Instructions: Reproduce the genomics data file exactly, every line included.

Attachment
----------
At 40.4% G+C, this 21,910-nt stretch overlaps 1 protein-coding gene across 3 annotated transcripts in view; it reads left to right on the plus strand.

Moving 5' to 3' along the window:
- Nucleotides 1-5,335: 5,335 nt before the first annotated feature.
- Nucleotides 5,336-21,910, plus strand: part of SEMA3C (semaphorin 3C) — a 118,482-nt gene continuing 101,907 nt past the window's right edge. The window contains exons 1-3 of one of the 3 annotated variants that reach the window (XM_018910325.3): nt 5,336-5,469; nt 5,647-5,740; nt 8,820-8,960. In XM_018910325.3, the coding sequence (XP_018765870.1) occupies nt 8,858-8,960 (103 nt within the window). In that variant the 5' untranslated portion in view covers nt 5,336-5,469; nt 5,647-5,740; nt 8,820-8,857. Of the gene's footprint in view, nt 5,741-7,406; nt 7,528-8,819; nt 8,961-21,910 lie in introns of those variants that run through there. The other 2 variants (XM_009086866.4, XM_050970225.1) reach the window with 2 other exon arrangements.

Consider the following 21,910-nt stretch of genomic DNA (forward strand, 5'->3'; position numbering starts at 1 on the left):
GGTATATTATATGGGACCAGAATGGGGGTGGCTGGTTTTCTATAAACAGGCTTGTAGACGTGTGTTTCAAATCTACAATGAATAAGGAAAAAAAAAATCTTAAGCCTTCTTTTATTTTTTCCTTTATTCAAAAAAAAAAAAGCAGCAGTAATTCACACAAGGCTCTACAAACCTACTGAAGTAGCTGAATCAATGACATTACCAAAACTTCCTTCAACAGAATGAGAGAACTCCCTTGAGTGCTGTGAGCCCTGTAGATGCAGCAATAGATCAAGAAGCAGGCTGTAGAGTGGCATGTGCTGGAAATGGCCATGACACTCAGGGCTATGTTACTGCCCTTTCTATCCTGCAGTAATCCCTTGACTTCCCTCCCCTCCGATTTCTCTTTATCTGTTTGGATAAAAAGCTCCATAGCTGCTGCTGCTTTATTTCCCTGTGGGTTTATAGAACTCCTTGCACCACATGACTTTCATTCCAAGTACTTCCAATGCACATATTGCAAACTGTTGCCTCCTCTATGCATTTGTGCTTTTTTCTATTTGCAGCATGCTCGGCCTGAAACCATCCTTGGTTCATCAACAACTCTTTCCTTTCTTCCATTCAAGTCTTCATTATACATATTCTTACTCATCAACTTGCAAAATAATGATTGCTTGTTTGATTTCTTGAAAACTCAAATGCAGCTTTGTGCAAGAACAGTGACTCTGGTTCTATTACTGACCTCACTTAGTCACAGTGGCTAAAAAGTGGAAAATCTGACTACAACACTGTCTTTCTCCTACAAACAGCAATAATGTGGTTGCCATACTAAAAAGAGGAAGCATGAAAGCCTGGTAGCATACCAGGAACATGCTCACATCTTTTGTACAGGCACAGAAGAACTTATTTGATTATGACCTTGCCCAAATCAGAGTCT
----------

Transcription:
At 40.4% G+C, this 21,910-nt stretch overlaps 1 protein-coding gene across 3 annotated transcripts in view; it reads left to right on the plus strand.

Moving 5' to 3' along the window:
- Nucleotides 1-5,335: 5,335 nt before the first annotated feature.
- Nucleotides 5,336-21,910, plus strand: part of SEMA3C (semaphorin 3C) — a 118,482-nt gene continuing 101,907 nt past the window's right edge. The window contains exons 1-3 of one of the 3 annotated variants that reach the window (XM_018910325.3): nt 5,336-5,469; nt 5,647-5,740; nt 8,820-8,960. In XM_018910325.3, the coding sequence (XP_018765870.1) occupies nt 8,858-8,960 (103 nt within the window). In that variant the 5' untranslated portion in view covers nt 5,336-5,469; nt 5,647-5,740; nt 8,820-8,857. Of the gene's footprint in view, nt 5,741-7,406; nt 7,528-8,819; nt 8,961-21,910 lie in introns of those variants that run through there. The other 2 variants (XM_009086866.4, XM_050970225.1) reach the window with 2 other exon arrangements.

Consider the following 21,910-nt stretch of genomic DNA (forward strand, 5'->3'; position numbering starts at 1 on the left):
GGTATATTATATGGGACCAGAATGGGGGTGGCTGGTTTTCTATAAACAGGCTTGTAGACGTGTGTTTCAAATCTACAATGAATAAGGAAAAAAAAAATCTTAAGCCTTCTTTTATTTTTTCCTTTATTCAAAAAAAAAAAAGCAGCAGTAATTCACACAAGGCTCTACAAACCTACTGAAGTAGCTGAATCAATGACATTACCAAAACTTCCTTCAACAGAATGAGAGAACTCCCTTGAGTGCTGTGAGCCCTGTAGATGCAGCAATAGATCAAGAAGCAGGCTGTAGAGTGGCATGTGCTGGAAATGGCCATGACACTCAGGGCTATGTTACTGCCCTTTCTATCCTGCAGTAATCCCTTGACTTCCCTCCCCTCCGATTTCTCTTTATCTGTTTGGATAAAAAGCTCCATAGCTGCTGCTGCTTTATTTCCCTGTGGGTTTATAGAACTCCTTGCACCACATGACTTTCATTCCAAGTACTTCCAATGCACATATTGCAAACTGTTGCCTCCTCTATGCATTTGTGCTTTTTTCTATTTGCAGCATGCTCGGCCTGAAACCATCCTTGGTTCATCAACAACTCTTTCCTTTCTTCCATTCAAGTCTTCATTATACATATTCTTACTCATCAACTTGCAAAATAATGATTGCTTGTTTGATTTCTTGAAAACTCAAATGCAGCTTTGTGCAAGAACAGTGACTCTGGTTCTATTACTGACCTCACTTAGTCACAGTGGCTAAAAAGTGGAAAATCTGACTACAACACTGTCTTTCTCCTACAAACAGCAATAATGTGGTTGCCATACTAAAAAGAGGAAGCATGAAAGCCTGGTAGCATACCAGGAACATGCTCACATCTTTTGTACAGGCACAGAAGAACTTATTTGATTATGACCTTGCCCAAATCAGAGTCT